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Insurance in Florida July 2022

Insurance in Florida July 2022

The insurance market in Florida is continuing to see turmoil and challenges, which will likely continue into 2023. Here are the primary drivers of what is causing the increase in insurance rates:


  • The industry as a whole was battered with nearly $700 million net loss in 2021
  • Over a two year period, industry losses were more than $676 million more than expected
  • The amount spent per year by insurance companies on legal defense costs has more than doubled since 2016
  • The cost of reinsurance increased 54% in 2020 and 28% on top of that in 2021. The 2022 is not out yet but is likely double digits again.
  • 16 insurance companies have recently gone insolvent or stopped accepting new business, causing uncertainty in the market
  • 27 insurance companies are being monitored by the Office of Insurance Regulation’s financial stability unit


What does all this mean?

#1. Yes the cost of insurance has gone up but insurance companies are still not making money. In order to stay afloat, they must pass along their costs to their policy holders which for now means rate increases. If insurance companies were pulling in massive profits I think we would all be having a fit but that's just not the case right now with most insurance companies.


#2 and #3. When losses are more than expected, including claims and legal expenses, it could mean losses that exceed their reserves. This will cause insurance companies to dip into their reinsurance, which essentially causes item #4. The increase in legal fees is concerning because those claims often fall under reinsurance threshholds, meaning insurance companies are paying them out of pocket. This further depletes reserves, which means they need to increase rates to increase reserves back to the legar requirements.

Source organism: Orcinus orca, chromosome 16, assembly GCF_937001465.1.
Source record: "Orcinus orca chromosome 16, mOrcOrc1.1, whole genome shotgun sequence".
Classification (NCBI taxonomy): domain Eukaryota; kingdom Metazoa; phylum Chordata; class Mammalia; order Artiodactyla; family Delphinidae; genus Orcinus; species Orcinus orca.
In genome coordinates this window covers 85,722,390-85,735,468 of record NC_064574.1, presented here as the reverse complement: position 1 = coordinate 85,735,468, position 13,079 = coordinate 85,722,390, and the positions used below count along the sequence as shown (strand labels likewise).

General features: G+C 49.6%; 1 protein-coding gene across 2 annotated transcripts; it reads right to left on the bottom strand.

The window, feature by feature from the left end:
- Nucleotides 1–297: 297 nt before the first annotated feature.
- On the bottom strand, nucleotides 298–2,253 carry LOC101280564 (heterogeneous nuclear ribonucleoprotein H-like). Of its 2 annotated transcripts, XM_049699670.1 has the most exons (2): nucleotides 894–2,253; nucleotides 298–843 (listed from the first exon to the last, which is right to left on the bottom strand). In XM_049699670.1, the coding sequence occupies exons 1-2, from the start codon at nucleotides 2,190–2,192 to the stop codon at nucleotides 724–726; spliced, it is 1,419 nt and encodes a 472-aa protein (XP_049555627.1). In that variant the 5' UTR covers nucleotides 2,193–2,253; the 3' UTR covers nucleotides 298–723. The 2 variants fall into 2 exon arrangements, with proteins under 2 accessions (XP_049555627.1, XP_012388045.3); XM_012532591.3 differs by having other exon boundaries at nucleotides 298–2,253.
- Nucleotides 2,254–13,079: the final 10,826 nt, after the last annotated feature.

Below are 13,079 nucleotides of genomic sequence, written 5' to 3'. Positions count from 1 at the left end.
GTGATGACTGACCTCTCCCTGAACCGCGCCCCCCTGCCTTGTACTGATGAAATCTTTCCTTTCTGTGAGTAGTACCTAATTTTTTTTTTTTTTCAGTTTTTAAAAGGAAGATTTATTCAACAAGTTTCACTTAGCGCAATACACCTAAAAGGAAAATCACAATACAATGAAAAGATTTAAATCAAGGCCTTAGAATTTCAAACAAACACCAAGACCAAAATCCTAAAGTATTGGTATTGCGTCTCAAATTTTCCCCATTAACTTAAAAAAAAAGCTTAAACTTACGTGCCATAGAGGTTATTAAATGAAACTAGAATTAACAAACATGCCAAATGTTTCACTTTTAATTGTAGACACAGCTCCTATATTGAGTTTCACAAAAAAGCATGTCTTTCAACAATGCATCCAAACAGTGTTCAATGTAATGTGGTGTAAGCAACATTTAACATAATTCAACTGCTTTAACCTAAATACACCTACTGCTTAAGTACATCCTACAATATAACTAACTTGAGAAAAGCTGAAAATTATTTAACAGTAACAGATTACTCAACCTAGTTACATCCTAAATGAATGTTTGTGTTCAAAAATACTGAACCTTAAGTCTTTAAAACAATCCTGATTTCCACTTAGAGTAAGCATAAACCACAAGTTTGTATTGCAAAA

#4. Reinsurance is a big expense for insurance companies and when this cost increases, that increase is passed on to policy holders. Reinsurance companies are typically huge international organizations that are impacted by global hazards. In 2020 there were 22 billion-dollar weather events and the combined damages in 2021 was $145 billion, making 2021 the third costliest year in history for natural disasters. These reinsurance companies are very sophisticated and the risk of high value coastal markets like Florida is not lost on them. They will increase rates until they are confident they are confident they can meet all their short and long term obligations.


#5. Like banks, insurance companies don’t keep all the premiums they collect in cash. There are regulations regarding what percentage they are required to keep liquid, otherwise they put that money to use covering internal expenses, current claims, and investing. Insolvencies in the insurance market will surely cause more insurance companies to be cautious in their approach, which restricts options. When supply drops, prices will increase.


#6. Being monitored doesn’t mean they are at risk of imminent failure but it does mean we are still a long ways from hitting the bottom. There may be more insurance companies forced into restructuring or receivership. Like in #5, when there are fewer insurance companies willing to offer coverage it likely leads to higher prices for the ones that remain.


There are too many factors at play to put the blame on any one thing. There is still time to correct the damage that has been done to the financial health of the insurance marketplace in Florida, it will take time and patience but I believe we will get there.